Less Than Two Percent Of Local Drought Coverage Addressed Role Of Climate Change. In the month following Brown's announcement of the drought relief package (March 19 to April 19), the ABC, CBS, NBC, and Fox affiliates in Los Angeles and the Bay Area -- the two largest media markets in California -- aired 980 segments mentioning the drought. But only 15 of those segments -- less than two percent -- connected the drought to climate change. Seventy-three percent (11 out of 15) of the segments that discussed a link between climate change and the drought did so while covering Governor Brown's remarks on the topic on the March 22 edition of NBC's Meet the Press.

Stations In California's Largest Television Markets Rarely Linked Climate Change To Drought

Majority Of Segments Addressing Climate Change's Role In Drought Also Featured Climate Science Denial. Of the 15 segments that discussed a link between climate change and the drought, nine also featured climate science denial.* Those segments all referenced comments by Sen. Ted Cruz (R-TX) alleging that "the alarmists on global warming [have] got a problem because the science doesn't back them up." [NBC, Late Night with Seth Meyers, 3/16/15]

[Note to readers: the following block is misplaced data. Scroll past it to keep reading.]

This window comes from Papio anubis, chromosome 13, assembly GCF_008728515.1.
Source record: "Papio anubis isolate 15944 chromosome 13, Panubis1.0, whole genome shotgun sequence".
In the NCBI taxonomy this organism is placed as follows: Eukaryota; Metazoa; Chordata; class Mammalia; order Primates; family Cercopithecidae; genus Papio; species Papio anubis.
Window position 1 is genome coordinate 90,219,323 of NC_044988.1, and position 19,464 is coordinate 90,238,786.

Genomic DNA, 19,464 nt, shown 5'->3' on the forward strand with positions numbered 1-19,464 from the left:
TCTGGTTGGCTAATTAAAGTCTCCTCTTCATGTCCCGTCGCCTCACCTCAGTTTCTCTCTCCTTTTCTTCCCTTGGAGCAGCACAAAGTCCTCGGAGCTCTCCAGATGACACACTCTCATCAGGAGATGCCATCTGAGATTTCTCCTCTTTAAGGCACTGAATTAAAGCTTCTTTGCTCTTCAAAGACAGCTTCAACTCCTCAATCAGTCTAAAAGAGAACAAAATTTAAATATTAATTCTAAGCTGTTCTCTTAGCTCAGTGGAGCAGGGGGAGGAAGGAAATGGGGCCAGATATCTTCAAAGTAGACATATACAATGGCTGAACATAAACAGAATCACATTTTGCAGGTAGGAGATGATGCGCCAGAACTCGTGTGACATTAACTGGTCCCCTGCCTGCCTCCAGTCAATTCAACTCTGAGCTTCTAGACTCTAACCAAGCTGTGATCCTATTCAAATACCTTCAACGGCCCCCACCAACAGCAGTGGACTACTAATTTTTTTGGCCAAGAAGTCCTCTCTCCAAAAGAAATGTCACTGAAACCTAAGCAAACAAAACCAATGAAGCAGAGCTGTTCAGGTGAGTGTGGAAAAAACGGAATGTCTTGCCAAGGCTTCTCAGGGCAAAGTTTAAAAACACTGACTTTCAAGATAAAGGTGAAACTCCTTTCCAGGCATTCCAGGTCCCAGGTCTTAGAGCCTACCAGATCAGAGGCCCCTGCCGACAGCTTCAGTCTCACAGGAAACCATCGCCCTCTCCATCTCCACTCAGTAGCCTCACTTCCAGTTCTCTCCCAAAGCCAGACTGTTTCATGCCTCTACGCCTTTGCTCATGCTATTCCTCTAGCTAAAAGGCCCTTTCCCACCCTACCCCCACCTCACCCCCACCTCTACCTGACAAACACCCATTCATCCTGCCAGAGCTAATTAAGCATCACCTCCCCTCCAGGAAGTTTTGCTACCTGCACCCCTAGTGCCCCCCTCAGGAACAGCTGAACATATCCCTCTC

Majority Of Segment Linking Drought To Climate Change Also Included Climate Science Denial

Findings Expand Upon FAIR Study Showing National Broadcast Networks Largely Ignored "Global Warming's Fingerprints On The Drought." Fairness & Accuracy In Reporting (FAIR) found that from March 1 to April 7, the morning, evening and Sunday news programs on ABC, CBS, and NBC mentioned the role of climate change in just three percent, one percent, and two percent of their drought coverage, respectively. The study also stated that the networks "lean[ed] on Gov. Brown to deliver science," and added: "Even when [climate change] was mentioned, the networks often preferred to portray climate science as in dispute."[Fairness & Accuracy In Reporting, 4/15/15]

No Stations Covered Climate Link In More Than Four Percent Of Drought Coverage -- And Some Didn't Cover It At All